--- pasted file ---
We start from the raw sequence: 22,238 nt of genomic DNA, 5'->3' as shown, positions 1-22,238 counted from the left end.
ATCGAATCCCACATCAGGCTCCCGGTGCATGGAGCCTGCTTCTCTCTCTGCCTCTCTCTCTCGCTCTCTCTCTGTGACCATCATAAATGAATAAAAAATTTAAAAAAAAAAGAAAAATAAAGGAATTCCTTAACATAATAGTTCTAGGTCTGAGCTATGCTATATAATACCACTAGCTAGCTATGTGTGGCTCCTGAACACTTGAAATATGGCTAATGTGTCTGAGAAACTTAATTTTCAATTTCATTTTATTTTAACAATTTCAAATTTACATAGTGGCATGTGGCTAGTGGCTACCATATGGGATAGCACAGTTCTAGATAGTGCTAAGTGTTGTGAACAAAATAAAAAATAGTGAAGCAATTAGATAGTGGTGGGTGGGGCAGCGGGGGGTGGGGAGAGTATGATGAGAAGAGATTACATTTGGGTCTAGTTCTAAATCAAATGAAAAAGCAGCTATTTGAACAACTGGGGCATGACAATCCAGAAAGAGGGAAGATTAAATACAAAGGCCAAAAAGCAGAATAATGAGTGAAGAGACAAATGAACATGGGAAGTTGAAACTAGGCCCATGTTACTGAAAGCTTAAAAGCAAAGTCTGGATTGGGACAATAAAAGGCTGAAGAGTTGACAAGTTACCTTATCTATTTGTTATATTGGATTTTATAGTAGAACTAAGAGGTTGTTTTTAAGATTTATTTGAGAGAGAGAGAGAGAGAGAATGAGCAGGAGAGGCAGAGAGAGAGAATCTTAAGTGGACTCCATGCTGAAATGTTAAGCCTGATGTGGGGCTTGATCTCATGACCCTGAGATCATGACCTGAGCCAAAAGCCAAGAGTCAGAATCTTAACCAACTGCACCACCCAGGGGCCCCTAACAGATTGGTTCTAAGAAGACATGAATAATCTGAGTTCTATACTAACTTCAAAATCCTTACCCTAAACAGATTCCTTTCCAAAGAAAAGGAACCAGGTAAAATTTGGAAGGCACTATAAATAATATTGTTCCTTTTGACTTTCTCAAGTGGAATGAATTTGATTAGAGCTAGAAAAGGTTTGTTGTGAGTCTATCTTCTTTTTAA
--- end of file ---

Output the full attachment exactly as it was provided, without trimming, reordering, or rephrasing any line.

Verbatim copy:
We start from the raw sequence: 22,238 nt of genomic DNA, 5'->3' as shown, positions 1-22,238 counted from the left end.
ATCGAATCCCACATCAGGCTCCCGGTGCATGGAGCCTGCTTCTCTCTCTGCCTCTCTCTCTCGCTCTCTCTCTGTGACCATCATAAATGAATAAAAAATTTAAAAAAAAAAGAAAAATAAAGGAATTCCTTAACATAATAGTTCTAGGTCTGAGCTATGCTATATAATACCACTAGCTAGCTATGTGTGGCTCCTGAACACTTGAAATATGGCTAATGTGTCTGAGAAACTTAATTTTCAATTTCATTTTATTTTAACAATTTCAAATTTACATAGTGGCATGTGGCTAGTGGCTACCATATGGGATAGCACAGTTCTAGATAGTGCTAAGTGTTGTGAACAAAATAAAAAATAGTGAAGCAATTAGATAGTGGTGGGTGGGGCAGCGGGGGGTGGGGAGAGTATGATGAGAAGAGATTACATTTGGGTCTAGTTCTAAATCAAATGAAAAAGCAGCTATTTGAACAACTGGGGCATGACAATCCAGAAAGAGGGAAGATTAAATACAAAGGCCAAAAAGCAGAATAATGAGTGAAGAGACAAATGAACATGGGAAGTTGAAACTAGGCCCATGTTACTGAAAGCTTAAAAGCAAAGTCTGGATTGGGACAATAAAAGGCTGAAGAGTTGACAAGTTACCTTATCTATTTGTTATATTGGATTTTATAGTAGAACTAAGAGGTTGTTTTTAAGATTTATTTGAGAGAGAGAGAGAGAGAGAATGAGCAGGAGAGGCAGAGAGAGAGAATCTTAAGTGGACTCCATGCTGAAATGTTAAGCCTGATGTGGGGCTTGATCTCATGACCCTGAGATCATGACCTGAGCCAAAAGCCAAGAGTCAGAATCTTAACCAACTGCACCACCCAGGGGCCCCTAACAGATTGGTTCTAAGAAGACATGAATAATCTGAGTTCTATACTAACTTCAAAATCCTTACCCTAAACAGATTCCTTTCCAAAGAAAAGGAACCAGGTAAAATTTGGAAGGCACTATAAATAATATTGTTCCTTTTGACTTTCTCAAGTGGAATGAATTTGATTAGAGCTAGAAAAGGTTTGTTGTGAGTCTATCTTCTTTTTAA